Certain parts of a construction support fee are easy enough to calculate. For example, if the project is scheduled to take 18 months to construct, you will have 18x whatever time you need each month for project management plus some more time at the front and back ends. In addition, if you have to attend a meeting on site and perform construction observation every two weeks (typically killing an entire day), then you know you've got 39 man-days to account for, which I would probably round up to 40 or even 42. You might also have a weekly conference call, regular time coordinating with the owner and the rest of the design team, etc. Since projects often run long, make sure your contract makes it easy to add fee for these repetitive tasks. You may also have somne one-time tasks such as attending the pre-construction meeting, doing a final walk through and punchlist, etc.

What I do for RFIs and submittals is to actually estimate how many I think I will get and how long it will take to get through them. It's far from an exact science, but the better you quantify these things, the better you will feel about your fee. It will also make it easier to ask for more money if you get one of the "bad" contractors described above and he ends up costing you more time.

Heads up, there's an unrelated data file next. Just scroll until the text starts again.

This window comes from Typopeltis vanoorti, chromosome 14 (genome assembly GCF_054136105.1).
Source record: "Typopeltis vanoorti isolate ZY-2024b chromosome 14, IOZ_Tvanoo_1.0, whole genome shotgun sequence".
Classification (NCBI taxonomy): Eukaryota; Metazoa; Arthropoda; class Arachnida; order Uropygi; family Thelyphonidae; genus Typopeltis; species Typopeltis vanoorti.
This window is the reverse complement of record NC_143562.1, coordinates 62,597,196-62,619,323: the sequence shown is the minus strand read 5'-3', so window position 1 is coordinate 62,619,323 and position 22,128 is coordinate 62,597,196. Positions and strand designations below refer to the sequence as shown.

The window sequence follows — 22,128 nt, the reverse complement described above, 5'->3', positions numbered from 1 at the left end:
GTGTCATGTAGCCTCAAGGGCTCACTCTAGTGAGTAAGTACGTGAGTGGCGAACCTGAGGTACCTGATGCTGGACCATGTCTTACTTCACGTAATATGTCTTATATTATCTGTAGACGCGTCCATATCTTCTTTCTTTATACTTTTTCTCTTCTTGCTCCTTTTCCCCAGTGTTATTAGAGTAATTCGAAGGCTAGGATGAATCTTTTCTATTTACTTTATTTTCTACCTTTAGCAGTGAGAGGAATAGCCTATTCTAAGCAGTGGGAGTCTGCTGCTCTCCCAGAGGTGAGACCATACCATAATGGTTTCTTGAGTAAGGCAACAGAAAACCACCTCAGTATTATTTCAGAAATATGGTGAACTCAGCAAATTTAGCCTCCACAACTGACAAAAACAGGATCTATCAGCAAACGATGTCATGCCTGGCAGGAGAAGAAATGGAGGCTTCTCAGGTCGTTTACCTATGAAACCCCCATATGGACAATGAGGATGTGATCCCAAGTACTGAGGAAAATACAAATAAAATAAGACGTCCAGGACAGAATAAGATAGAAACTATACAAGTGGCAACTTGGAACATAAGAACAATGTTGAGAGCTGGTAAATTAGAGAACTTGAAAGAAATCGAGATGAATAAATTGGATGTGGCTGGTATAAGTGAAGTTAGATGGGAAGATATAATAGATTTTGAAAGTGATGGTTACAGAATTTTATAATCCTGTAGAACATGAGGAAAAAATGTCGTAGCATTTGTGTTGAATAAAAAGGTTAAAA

For example, let's assume that I am responsible for 30 drawing sheets and 40 technical spec sections. Let's further stipulate that submittals will only come from the specs but that RFIs will come from both specs and drawings. Some drawings (e.g. list of abbreviations, symbols, etc) are not likely to generate any RFIs. The same is true for some very simple spec sections (for me, the spec for PE wrap for ductile iron pipe and fittings has NEVER generated an RFI in over 30 years). After analyzing our documents, let's assume we have concluded that 27 sheets and 35 spec sections might generate RFIs to the tune of 30 each (for a total of 60) and that the 40 spec sections will generate 55 submittals, 50 of them relatively simple and 5 that are big and require more effort (for me, that's things like pumps, water tanks, complex rebar layouts, etc).